In the Civil War (1642-51), the town of King's Lynn in fact fought on both sides, firstly it supported parliament, but subsequently changed allegiance and was captured by the Parliamentarians after being under seige for 3 weeks. During the next 2 centuries King's Lynn's value as a port lessened along with the slump in wool exporting, whilst it certainly did still continue exporting grain and importing timber and iron to a substantially lesser degree. The port of King's Lynn also affected by the rise of westerly ports like Bristol, which boomed following the Americas were discovered.

The Lattice House Inn, King's Lynn - geograph.org.uk - 1589499There was still a substantial coastal and local trade to help keep the port going throughout these times and it was not long before the town prospered once more with large shipments of wine coming from Portugal, Spain and France. Furthermore the exporting of agricultural produce grew after the draining of the fens during the mid-seventeenth century, furthermore, it started a major shipbuilding industry. The train service arrived at the town in 1847, bringing more prosperity, visitors and trade to the town. The resident population of King's Lynn increased enormously in the Sixties as it became a London overflow area.

The town can be entered by way of the A10, A17 and A149, its roughly 38 miles from Norfolk's capital Norwich and ninety four miles from Central London. King's Lynn may also be accessed by rail, the closest airport to King's Lynn is Norwich (driving distance - 46 miles) a drive of about one hour.

A selection of Kings Lynn streets and roads: Lime Close, School Lane, St Peters Road, Neville Lane, Ryston Road, Rudds Drift, Wildfields Close, Goosander Close, Drury Lane, Telford Close, Little Carr Road, Mannington Place, Nelsons Close, Bailey Lane, Vinery Close, Rowan Drive, Post Mill, Johnson Crescent, The Meadows, Sandringham Avenue, Lyng House Road, Cedar Road, Thurlin Road, Chilvers Place, Gainsborough Court, Hall Drive, Basil Road, Walpole Way, Diamond Terrace, Penrose Close, Little Holme Road, Mill Green, Cockle Hole, Low Lane, Gayton Road, New Row, Warren Close, Victoria Terrace, Linford Estate, Sunnyside Close, Blacksmiths Row, Purfleet Quay, Fengate, Goodwins Road, King George V Avenue, Alms Houses, Melford Close, Nicholas Avenue, Plough Lane, Old Hall Drive, Temple Road.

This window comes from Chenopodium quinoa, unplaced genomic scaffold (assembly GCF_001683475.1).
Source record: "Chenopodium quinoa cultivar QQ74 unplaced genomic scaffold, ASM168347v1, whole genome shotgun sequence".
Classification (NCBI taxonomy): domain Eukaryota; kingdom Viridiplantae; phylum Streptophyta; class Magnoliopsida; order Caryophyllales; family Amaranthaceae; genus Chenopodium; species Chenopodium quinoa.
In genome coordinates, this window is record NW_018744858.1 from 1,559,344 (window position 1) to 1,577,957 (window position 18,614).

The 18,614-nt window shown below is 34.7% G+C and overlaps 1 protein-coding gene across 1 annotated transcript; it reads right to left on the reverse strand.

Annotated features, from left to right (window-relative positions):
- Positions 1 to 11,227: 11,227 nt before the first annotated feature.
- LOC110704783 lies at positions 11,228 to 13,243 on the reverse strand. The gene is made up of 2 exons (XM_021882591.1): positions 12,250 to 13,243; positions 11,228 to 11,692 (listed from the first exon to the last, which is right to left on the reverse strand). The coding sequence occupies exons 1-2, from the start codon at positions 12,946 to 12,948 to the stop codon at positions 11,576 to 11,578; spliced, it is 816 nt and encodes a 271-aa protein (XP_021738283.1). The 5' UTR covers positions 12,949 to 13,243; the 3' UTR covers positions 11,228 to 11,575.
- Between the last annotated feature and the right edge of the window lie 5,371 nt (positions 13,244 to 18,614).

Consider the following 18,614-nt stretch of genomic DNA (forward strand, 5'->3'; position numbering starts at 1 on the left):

Attractions, places of interest, things to do and places to visit in and around Kings Lynn: Pensthorpe Nature Reserve & Gardens, Stubborn Sands, Battlefield Live Peterborough, East Winch Common, Scalextric Racing, Captain Willies Activity Centre, Pigeons Farm, Strikes, Grimston Warren, King's Lynn Library, Megafun Play Centre, Walpole Water Gardens, Greyfriars Tower, Oasis Leisure Centre Hunstanton, Castle Rising Castle, Snettisham Beach, Farmer Freds Adventure Play Barn, Green Quay, Hunstanton Sea Life Sanctuary, Bircham Windmill, St Edmunds Chaple Hunstanton, " Butterfly and Wildlife Park, Play 2 Day, Lynn Museum, The Play Barn, Shrubberies, Extreeme Adventure, Norfolk Lavender, Church Farm Stow Bardolph, Castle Acre Priory, Trinity Guildhall.

For your trip to the East of England and Kings Lynn you might reserve hotels and accommodation at low cost rates by using the hotels search module shown to the right of this page.

You can easlily learn substantially more regarding the town and region by looking at this website: Kings Lynn.

Get Your Scrap Metal Merchants Business Listed: One of the best ways to have your service showing on these results, is to head over to Google and publish a business posting, this can be done here: Business Directory. It may perhaps take a little time until finally your listing shows up on this map, so get moving now.

Must Watch Video - Step Back in Time and See King's Lynn 1940's to 1970's

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Further Sorts of Resources and Organisations in King's Lynn and the East of England:

The above facts should be helpful for neighboring settlements for instance : Downham Market, Saddle Bow, Castle Rising, West Bilney, Runcton Holme, East Winch, West Newton, Tottenhill Row, Clenchwarden, Leziate, North Wootton, Snettisham, Lutton, Watlington, Hunstanton, Long Sutton, Walpole Cross Keys, Gaywood, Gayton, Heacham, South Wootton, Tottenhill, Ingoldisthorpe, Dersingham, West Lynn, Babingley, Bawsey, Terrington St Clement, Setchey, Fair Green, Ashwicken, Sandringham, West Winch, Sutton Bridge, Tower End, Wiggenhall St Peter, Middleton, Tilney All Saints, North Runcton, Hillington . GOOGLE MAP - WEATHER OUTLOOK

Obviously if you was pleased with this guide and tourist info to Kings Lynn in Norfolk, then you could potentially find a few of our different town and village websites worth a visit, maybe the guide to Wymondham (Norfolk), or maybe even our guide to Maidenhead. To see one or more of these web sites, please click the appropriate town or resort name. Maybe we will see you back on the site in the near future. Various other locations to go to in Norfolk include Swaffham, Wymondham and Heacham (East Anglia).